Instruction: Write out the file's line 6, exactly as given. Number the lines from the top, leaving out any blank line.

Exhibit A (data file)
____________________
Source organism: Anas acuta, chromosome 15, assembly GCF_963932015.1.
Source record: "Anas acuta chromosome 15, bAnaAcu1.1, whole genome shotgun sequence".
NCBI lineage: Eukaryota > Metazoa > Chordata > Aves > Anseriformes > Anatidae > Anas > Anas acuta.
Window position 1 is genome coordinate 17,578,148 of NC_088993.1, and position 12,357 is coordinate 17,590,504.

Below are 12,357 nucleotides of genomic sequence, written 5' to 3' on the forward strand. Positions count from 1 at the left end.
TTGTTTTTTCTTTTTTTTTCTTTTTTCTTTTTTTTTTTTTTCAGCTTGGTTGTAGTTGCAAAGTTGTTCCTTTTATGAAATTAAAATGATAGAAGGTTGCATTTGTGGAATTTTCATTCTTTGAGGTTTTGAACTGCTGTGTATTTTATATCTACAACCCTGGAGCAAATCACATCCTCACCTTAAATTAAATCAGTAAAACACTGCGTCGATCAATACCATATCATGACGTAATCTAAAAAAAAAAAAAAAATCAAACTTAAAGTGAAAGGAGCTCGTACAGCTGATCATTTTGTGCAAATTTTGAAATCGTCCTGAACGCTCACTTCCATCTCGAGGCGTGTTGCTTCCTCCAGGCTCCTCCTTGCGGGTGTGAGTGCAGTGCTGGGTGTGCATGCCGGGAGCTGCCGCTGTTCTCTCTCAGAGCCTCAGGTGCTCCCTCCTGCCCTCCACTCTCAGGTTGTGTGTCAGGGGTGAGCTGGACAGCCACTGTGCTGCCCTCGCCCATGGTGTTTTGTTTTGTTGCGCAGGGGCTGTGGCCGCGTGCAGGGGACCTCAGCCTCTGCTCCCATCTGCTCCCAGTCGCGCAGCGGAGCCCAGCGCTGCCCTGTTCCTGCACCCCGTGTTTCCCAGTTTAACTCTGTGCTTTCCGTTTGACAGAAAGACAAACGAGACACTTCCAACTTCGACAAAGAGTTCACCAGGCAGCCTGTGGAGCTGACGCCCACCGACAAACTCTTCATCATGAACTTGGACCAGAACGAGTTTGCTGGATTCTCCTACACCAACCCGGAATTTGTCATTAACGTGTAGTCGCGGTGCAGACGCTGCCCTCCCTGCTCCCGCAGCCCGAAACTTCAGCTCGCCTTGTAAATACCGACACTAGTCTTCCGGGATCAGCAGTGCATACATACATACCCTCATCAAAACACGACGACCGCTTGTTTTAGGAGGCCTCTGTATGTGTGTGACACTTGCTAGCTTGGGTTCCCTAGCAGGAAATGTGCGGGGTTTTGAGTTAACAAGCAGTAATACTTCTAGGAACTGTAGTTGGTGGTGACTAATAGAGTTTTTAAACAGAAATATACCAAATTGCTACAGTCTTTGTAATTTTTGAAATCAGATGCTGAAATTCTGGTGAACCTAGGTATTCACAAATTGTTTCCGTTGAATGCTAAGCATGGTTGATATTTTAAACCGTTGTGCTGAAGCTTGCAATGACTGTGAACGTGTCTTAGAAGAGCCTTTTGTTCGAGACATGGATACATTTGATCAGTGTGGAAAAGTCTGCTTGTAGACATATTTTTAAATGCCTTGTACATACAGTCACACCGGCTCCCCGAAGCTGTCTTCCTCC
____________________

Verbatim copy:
TTGTTTTTTCTTTTTTTTTCTTTTTTCTTTTTTTTTTTTTTCAGCTTGGTTGTAGTTGCAAAGTTGTTCCTTTTATGAAATTAAAATGATAGAAGGTTGCATTTGTGGAATTTTCATTCTTTGAGGTTTTGAACTGCTGTGTATTTTATATCTACAACCCTGGAGCAAATCACATCCTCACCTTAAATTAAATCAGTAAAACACTGCGTCGATCAATACCATATCATGACGTAATCTAAAAAAAAAAAAAAAATCAAACTTAAAGTGAAAGGAGCTCGTACAGCTGATCATTTTGTGCAAATTTTGAAATCGTCCTGAACGCTCACTTCCATCTCGAGGCGTGTTGCTTCCTCCAGGCTCCTCCTTGCGGGTGTGAGTGCAGTGCTGGGTGTGCATGCCGGGAGCTGCCGCTGTTCTCTCTCAGAGCCTCAGGTGCTCCCTCCTGCCCTCCACTCTCAGGTTGTGTGTCAGGGGTGAGCTGGACAGCCACTGTGCTGCCCTCGCCCATGGTGTTTTGTTTTGTTGCGCAGGGGCTGTGGCCGCGTGCAGGGGACCTCAGCCTCTGCTCCCATCTGCTCCCAGTCGCGCAGCGGAGCCCAGCGCTGCCCTGTTCCTGCACCCCGTGTTTCCCAGTTTAACTCTGTGCTTTCCGTTTGACAGAAAGACAAACGAGACACTTCCAACTTCGACAAAGAGTTCACCAGGCAGCCTGTGGAGCTGACGCCCACCGACAAACTCTTCATCATGAACTTGGACCAGAACGAGTTTGCTGGATTCTCCTACACCAACCCGGAATTTGTCATTAACGTGTAGTCGCGGTGCAGACGCTGCCCTCCCTGCTCCCGCAGCCCGAAACTTCAGCTCGCCTTGTAAATACCGACACTAGTCTTCCGGGATCAGCAGTGCATACATACATACCCTCATCAAAACACGACGACCGCTTGTTTTAGGAGGCCTCTGTATGTGTGTGACACTTGCTAGCTTGGGTTCCCTAGCAGGAAATGTGCGGGGTTTTGAGTTAACAAGCAGTAATACTTCTAGGAACTGTAGTTGGTGGTGACTAATAGAGTTTTTAAACAGAAATATACCAAATTGCTACAGTCTTTGTAATTTTTGAAATCAGATGCTGAAATTCTGGTGAACCTAGGTATTCACAAATTGTTTCCGTTGAATGCTAAGCATGGTTGATATTTTAAACCGTTGTGCTGAAGCTTGCAATGACTGTGAACGTGTCTTAGAAGAGCCTTTTGTTCGAGACATGGATACATTTGATCAGTGTGGAAAAGTCTGCTTGTAGACATATTTTTAAATGCCTTGTACATACAGTCACACCGGCTCCCCGAAGCTGTCTTCCTCC